You will probably be very reluctant to let your child out of your sight, but preschool is an opportunity for your child to spread their wings and learn independence (and give you a chance to spread yours).
To take this huge step you must feel comfortable that your child will be safe as well as happy.
Provide your preschool with options for education on diabetes. This might include a school visit from your local diabetes educator or Diabetes NSW. If this is not an option you can encourage your preschool to watch the school visit podcast available through Diabetes NSW.
It is essential that you provide one or two hypo kits for staff to store in prominent places. Remember to restock hypo kits regularly.
A photograph of your child placed in the staff room and details of hypo symptoms is advisable. An emergency action poster for hypos next to the photo as a reminder is also a good idea.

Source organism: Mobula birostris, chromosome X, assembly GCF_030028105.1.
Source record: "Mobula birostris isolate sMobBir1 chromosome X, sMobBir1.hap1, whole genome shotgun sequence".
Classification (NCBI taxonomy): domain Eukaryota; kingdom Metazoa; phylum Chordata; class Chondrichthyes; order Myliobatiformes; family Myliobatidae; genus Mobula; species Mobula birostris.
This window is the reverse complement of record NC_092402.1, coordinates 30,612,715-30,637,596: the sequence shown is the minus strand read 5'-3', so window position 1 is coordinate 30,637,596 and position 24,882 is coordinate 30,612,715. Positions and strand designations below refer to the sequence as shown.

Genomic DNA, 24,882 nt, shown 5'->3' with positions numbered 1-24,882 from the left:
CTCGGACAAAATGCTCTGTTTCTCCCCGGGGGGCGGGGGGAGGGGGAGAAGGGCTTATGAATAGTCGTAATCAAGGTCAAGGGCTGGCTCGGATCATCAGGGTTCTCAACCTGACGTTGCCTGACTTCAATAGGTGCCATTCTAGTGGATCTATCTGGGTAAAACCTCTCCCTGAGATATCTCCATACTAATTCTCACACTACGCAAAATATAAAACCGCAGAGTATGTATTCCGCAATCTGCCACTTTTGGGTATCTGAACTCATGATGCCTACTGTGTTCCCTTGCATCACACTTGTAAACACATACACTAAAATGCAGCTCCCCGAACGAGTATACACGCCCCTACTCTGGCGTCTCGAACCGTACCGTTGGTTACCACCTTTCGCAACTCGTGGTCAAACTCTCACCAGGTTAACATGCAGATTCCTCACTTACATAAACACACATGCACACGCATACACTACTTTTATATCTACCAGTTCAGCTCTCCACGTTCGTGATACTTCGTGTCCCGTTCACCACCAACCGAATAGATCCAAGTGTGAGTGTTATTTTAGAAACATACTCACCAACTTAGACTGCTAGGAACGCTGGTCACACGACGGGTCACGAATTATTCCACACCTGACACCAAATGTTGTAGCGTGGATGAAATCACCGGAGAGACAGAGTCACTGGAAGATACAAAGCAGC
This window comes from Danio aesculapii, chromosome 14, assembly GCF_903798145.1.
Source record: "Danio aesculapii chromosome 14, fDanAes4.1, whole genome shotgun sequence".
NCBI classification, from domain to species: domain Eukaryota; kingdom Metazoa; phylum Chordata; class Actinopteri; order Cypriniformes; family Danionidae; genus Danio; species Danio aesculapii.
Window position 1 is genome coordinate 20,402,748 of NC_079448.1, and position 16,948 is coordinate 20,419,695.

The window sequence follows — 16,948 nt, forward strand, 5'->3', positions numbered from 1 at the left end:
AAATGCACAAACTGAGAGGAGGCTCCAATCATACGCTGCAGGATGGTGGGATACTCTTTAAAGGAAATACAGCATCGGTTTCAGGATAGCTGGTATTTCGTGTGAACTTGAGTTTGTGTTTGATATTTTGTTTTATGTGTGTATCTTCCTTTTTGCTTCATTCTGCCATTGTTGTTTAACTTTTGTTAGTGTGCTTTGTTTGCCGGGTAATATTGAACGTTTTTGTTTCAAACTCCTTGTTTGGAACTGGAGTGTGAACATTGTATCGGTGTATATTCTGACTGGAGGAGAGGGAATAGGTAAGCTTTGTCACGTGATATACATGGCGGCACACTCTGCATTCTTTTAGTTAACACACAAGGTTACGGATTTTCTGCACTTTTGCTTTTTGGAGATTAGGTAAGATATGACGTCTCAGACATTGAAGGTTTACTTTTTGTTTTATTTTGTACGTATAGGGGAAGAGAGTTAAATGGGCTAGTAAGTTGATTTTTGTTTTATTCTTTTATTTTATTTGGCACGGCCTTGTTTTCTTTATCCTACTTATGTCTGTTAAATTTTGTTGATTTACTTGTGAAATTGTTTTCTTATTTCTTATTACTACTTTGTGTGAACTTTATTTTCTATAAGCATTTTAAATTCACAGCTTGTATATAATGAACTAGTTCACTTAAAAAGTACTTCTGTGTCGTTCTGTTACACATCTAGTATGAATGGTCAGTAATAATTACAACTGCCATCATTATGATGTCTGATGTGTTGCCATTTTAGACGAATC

Your child should wear some type of diabetes identification chain or bracelet. This habit is a good one to start at a young age as it may encourage them to maintain that habit as they get older.
Pre-school staff may be willing to assist with diabetes related tasks e.g. finger pricks, injections, and insulin pump boluses; however, it is not mandatory for them to do so. Discuss this with the director of the preschool.
If you don’t have access to an educator, some points you may like to raise with your child’s teacher include:
- If the teacher is unsure if it’s a hypo, they are better off treating it as a hypo.
- The teacher or carer should not be afraid to re-treat the hypo if your child is not feeling better. A child should not be sent alone to get treatment.
- The teacher should stay with your child until fully recovered.
The school pack, available from Diabetes NSW, is a useful resource to give to your child’s pre-school.